1. Portions of this preface build on Valencia & Black (2002, pp. 82, 90–94). For a critique of Sowell's reasoning, see Id. (p. 88).
2. See, for example, Booth & Dunn (1996); Chavkin (1993); Chavkin & Williams (1989); Comer (1986); Dornbusch & Ritter (1988); Englund, Luckner, Whaley, & Egeland (2004); Marburger (1990); Sheldon & Epstein (2005). Also, see Cotton & Wikelund (1989) for a synthesis of forty-one documents covering the positive effects of parental involvement on children's academic achievement and affective development.
3. For research on Latino parental participation, see, for example, Achor & Morales (1990); Anguiano (2004); Delgado-Gaitan (1992); Eamon (2005); Gándara (1982); Immerwahr & Foleno (2000); Keith & Lichtman (1994); Martínez, DeGarmo, & Eddy (2004); Moll, Amanti, Neff, & González (1992); Moreno & López (1999); Okagaki & Frensch (1998); Treviño (2004).
4. This quote by Graglia is from a newsclip (September 10, 1997, news conference at UT) shown on NBC's Today, September 12, 1997.
5. It appears that Graglia's views on affirmative action have hurt him. According to D.H. Martin, reporter for the UT Daily Texan, “Former President Ronald Reagan [in 1986] pulled away from appointing Graglia to the 5th U.S. Circuit Court of Appeals after complaints about his remarks regarding affirmative action” (1997, p. 2).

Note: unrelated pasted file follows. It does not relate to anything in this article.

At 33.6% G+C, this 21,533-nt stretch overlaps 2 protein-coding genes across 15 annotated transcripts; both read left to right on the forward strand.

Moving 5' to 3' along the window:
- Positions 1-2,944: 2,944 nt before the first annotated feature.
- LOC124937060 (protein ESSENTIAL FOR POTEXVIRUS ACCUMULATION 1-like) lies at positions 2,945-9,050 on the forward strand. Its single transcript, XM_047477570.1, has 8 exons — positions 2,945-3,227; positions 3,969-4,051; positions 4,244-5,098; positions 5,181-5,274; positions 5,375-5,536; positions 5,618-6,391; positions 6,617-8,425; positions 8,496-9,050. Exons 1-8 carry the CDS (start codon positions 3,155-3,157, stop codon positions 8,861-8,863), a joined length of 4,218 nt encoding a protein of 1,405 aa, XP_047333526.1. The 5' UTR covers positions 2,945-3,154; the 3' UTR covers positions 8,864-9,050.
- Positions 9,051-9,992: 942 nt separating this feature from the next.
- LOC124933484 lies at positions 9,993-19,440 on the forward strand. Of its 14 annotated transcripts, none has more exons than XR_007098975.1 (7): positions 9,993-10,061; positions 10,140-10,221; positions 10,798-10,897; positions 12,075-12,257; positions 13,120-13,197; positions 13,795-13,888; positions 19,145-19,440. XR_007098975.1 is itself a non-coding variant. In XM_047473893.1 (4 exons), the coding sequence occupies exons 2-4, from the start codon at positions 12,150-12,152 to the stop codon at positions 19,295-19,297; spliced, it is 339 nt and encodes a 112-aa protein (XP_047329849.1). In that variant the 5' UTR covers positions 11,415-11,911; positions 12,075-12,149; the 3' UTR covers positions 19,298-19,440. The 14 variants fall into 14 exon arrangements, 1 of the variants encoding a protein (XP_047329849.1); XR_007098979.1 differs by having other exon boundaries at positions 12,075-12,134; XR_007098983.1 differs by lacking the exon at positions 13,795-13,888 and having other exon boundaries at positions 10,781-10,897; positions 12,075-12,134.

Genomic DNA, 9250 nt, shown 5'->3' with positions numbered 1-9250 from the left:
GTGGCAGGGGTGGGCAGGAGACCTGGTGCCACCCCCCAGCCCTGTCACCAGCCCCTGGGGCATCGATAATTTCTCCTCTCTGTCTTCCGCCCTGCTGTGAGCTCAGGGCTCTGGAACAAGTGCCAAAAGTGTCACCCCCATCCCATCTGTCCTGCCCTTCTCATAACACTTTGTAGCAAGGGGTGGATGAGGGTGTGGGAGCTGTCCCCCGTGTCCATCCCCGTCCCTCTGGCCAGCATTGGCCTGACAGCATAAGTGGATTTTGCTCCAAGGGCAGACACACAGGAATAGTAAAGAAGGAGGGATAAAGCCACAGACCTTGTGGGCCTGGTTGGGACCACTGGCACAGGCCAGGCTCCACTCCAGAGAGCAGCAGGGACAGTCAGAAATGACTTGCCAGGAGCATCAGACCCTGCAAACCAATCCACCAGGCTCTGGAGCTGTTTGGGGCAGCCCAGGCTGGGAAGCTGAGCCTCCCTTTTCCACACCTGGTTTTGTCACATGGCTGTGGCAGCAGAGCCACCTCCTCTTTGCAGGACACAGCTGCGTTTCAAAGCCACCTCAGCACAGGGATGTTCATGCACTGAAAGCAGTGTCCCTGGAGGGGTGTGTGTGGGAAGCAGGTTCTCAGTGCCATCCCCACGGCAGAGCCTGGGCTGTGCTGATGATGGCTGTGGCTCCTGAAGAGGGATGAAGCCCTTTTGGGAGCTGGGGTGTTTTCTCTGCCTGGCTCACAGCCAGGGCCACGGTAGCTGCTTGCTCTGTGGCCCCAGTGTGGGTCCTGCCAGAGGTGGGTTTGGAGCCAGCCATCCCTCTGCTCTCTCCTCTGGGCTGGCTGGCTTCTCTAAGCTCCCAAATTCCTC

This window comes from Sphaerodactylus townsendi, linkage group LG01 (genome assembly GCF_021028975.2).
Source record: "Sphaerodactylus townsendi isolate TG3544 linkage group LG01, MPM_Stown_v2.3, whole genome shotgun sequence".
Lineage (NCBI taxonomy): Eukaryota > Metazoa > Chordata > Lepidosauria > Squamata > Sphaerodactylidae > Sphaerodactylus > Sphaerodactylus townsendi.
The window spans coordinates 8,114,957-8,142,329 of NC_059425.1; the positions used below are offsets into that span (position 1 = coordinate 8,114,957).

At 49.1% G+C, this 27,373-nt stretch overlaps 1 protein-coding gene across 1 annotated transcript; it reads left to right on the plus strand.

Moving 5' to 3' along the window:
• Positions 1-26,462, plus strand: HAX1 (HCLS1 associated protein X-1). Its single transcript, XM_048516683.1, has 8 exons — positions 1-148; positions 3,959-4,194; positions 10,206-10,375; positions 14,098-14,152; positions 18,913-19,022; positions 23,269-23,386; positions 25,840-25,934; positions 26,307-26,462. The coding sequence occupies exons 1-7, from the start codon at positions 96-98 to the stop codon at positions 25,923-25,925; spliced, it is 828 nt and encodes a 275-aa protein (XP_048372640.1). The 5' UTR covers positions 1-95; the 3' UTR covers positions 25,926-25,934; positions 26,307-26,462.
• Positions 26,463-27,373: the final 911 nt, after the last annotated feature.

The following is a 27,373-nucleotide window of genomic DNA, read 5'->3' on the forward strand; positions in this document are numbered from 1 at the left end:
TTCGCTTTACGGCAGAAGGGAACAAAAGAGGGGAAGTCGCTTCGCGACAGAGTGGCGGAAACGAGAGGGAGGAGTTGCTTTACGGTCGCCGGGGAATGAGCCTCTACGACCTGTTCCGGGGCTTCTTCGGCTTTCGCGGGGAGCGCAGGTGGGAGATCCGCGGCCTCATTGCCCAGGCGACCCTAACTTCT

6. The phrase “Mexican American community,” which I frequently use in this book, is extensively seen in the extant literature. On November 27, 2006, I conducted a Google search using “Mexican American community” as a descriptor, and I retrieved 304,000 hits. Conceptualizing the notion of Mexican American community is no easy task. This fast-growing group of people, who have roots in Mexico, numbered 20.6 million based on the 2000 Census and constitute approximately 59% of the total 35.3 million Latinos residing in the United States (Valencia, 2002a, p. 55, Table 2.2). Mexican Americans reside in every state in the United States but are largely concentrated in the Southwest region (Arizona, California, Colorado, New Mexico, and Texas), where 75% of the total are located (Valencia, 2002a, p. 55, Table 2.3).